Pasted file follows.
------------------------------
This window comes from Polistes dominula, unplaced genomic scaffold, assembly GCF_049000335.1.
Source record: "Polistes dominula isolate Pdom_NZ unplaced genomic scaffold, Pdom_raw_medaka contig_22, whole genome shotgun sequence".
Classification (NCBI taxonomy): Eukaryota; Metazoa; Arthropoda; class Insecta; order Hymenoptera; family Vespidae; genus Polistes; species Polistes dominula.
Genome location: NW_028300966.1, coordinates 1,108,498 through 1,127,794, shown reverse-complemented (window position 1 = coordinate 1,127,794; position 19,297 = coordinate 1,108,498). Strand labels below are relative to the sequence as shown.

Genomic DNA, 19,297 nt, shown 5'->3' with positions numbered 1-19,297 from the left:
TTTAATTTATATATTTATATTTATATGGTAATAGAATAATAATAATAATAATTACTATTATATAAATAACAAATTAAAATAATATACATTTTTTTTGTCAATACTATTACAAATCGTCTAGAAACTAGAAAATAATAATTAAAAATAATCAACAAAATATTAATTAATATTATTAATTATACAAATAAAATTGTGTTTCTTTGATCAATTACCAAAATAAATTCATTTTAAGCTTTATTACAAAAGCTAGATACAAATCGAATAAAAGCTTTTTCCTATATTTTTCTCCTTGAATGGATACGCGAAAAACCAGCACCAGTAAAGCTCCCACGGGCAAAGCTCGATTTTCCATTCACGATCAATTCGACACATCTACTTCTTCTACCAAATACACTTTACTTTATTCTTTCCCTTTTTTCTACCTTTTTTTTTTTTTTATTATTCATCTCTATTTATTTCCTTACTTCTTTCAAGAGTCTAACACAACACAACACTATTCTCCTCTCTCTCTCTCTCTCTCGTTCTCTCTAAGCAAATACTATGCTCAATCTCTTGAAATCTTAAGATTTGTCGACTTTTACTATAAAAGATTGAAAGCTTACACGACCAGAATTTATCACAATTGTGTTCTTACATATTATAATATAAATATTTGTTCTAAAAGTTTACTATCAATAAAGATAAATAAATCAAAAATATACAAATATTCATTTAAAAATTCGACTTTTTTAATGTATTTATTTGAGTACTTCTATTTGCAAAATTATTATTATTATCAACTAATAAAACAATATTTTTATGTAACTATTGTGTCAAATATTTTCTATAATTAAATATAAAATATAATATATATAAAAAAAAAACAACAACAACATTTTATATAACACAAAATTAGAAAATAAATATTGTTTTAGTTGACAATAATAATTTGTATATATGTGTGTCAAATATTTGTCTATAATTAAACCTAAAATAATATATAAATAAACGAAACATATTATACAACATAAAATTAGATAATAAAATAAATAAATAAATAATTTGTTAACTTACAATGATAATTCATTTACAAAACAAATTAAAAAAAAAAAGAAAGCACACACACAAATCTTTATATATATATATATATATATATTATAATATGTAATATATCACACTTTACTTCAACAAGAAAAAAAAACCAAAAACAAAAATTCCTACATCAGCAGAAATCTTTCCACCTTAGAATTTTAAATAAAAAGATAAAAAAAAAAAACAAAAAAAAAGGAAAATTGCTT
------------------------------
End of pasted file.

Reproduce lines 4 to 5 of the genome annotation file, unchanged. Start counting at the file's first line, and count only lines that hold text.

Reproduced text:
Genome location: NW_028300966.1, coordinates 1,108,498 through 1,127,794, shown reverse-complemented (window position 1 = coordinate 1,127,794; position 19,297 = coordinate 1,108,498). Strand labels below are relative to the sequence as shown.

Genomic DNA, 19,297 nt, shown 5'->3' with positions numbered 1-19,297 from the left: